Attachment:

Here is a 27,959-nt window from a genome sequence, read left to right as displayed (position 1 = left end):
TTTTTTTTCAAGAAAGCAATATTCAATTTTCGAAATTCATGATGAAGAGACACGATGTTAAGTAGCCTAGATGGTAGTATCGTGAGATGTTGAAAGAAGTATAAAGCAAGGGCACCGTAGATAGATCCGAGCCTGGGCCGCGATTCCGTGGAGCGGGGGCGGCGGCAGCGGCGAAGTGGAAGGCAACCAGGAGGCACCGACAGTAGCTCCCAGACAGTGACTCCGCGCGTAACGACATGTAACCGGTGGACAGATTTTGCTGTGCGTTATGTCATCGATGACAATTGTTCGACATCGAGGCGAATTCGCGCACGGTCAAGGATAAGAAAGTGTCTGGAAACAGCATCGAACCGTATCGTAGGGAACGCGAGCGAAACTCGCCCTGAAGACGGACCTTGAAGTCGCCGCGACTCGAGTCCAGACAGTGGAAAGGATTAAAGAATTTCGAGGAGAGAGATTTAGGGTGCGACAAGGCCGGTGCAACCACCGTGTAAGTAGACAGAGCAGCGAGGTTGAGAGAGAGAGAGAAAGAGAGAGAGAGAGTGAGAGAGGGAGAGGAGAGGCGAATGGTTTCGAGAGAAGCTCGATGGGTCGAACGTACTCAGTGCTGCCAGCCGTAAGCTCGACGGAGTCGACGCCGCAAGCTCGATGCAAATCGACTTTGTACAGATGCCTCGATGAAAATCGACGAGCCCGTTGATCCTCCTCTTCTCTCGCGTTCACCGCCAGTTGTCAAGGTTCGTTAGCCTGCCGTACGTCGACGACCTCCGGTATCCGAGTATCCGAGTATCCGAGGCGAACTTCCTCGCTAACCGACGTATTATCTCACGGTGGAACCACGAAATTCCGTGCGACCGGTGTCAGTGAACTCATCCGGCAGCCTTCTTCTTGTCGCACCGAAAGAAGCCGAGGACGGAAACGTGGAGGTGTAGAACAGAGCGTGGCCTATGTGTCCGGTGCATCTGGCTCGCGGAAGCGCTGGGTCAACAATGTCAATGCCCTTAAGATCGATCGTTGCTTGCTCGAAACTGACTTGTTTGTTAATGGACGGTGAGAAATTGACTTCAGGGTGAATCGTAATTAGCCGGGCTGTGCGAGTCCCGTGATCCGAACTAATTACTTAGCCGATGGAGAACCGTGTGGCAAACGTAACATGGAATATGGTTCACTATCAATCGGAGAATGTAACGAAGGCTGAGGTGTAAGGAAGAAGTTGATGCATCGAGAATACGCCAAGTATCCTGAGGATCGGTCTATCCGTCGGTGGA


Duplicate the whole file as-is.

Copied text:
Here is a 27,959-nt window from a genome sequence, read left to right as displayed (position 1 = left end):
TTTTTTTTCAAGAAAGCAATATTCAATTTTCGAAATTCATGATGAAGAGACACGATGTTAAGTAGCCTAGATGGTAGTATCGTGAGATGTTGAAAGAAGTATAAAGCAAGGGCACCGTAGATAGATCCGAGCCTGGGCCGCGATTCCGTGGAGCGGGGGCGGCGGCAGCGGCGAAGTGGAAGGCAACCAGGAGGCACCGACAGTAGCTCCCAGACAGTGACTCCGCGCGTAACGACATGTAACCGGTGGACAGATTTTGCTGTGCGTTATGTCATCGATGACAATTGTTCGACATCGAGGCGAATTCGCGCACGGTCAAGGATAAGAAAGTGTCTGGAAACAGCATCGAACCGTATCGTAGGGAACGCGAGCGAAACTCGCCCTGAAGACGGACCTTGAAGTCGCCGCGACTCGAGTCCAGACAGTGGAAAGGATTAAAGAATTTCGAGGAGAGAGATTTAGGGTGCGACAAGGCCGGTGCAACCACCGTGTAAGTAGACAGAGCAGCGAGGTTGAGAGAGAGAGAGAAAGAGAGAGAGAGAGTGAGAGAGGGAGAGGAGAGGCGAATGGTTTCGAGAGAAGCTCGATGGGTCGAACGTACTCAGTGCTGCCAGCCGTAAGCTCGACGGAGTCGACGCCGCAAGCTCGATGCAAATCGACTTTGTACAGATGCCTCGATGAAAATCGACGAGCCCGTTGATCCTCCTCTTCTCTCGCGTTCACCGCCAGTTGTCAAGGTTCGTTAGCCTGCCGTACGTCGACGACCTCCGGTATCCGAGTATCCGAGTATCCGAGGCGAACTTCCTCGCTAACCGACGTATTATCTCACGGTGGAACCACGAAATTCCGTGCGACCGGTGTCAGTGAACTCATCCGGCAGCCTTCTTCTTGTCGCACCGAAAGAAGCCGAGGACGGAAACGTGGAGGTGTAGAACAGAGCGTGGCCTATGTGTCCGGTGCATCTGGCTCGCGGAAGCGCTGGGTCAACAATGTCAATGCCCTTAAGATCGATCGTTGCTTGCTCGAAACTGACTTGTTTGTTAATGGACGGTGAGAAATTGACTTCAGGGTGAATCGTAATTAGCCGGGCTGTGCGAGTCCCGTGATCCGAACTAATTACTTAGCCGATGGAGAACCGTGTGGCAAACGTAACATGGAATATGGTTCACTATCAATCGGAGAATGTAACGAAGGCTGAGGTGTAAGGAAGAAGTTGATGCATCGAGAATACGCCAAGTATCCTGAGGATCGGTCTATCCGTCGGTGGA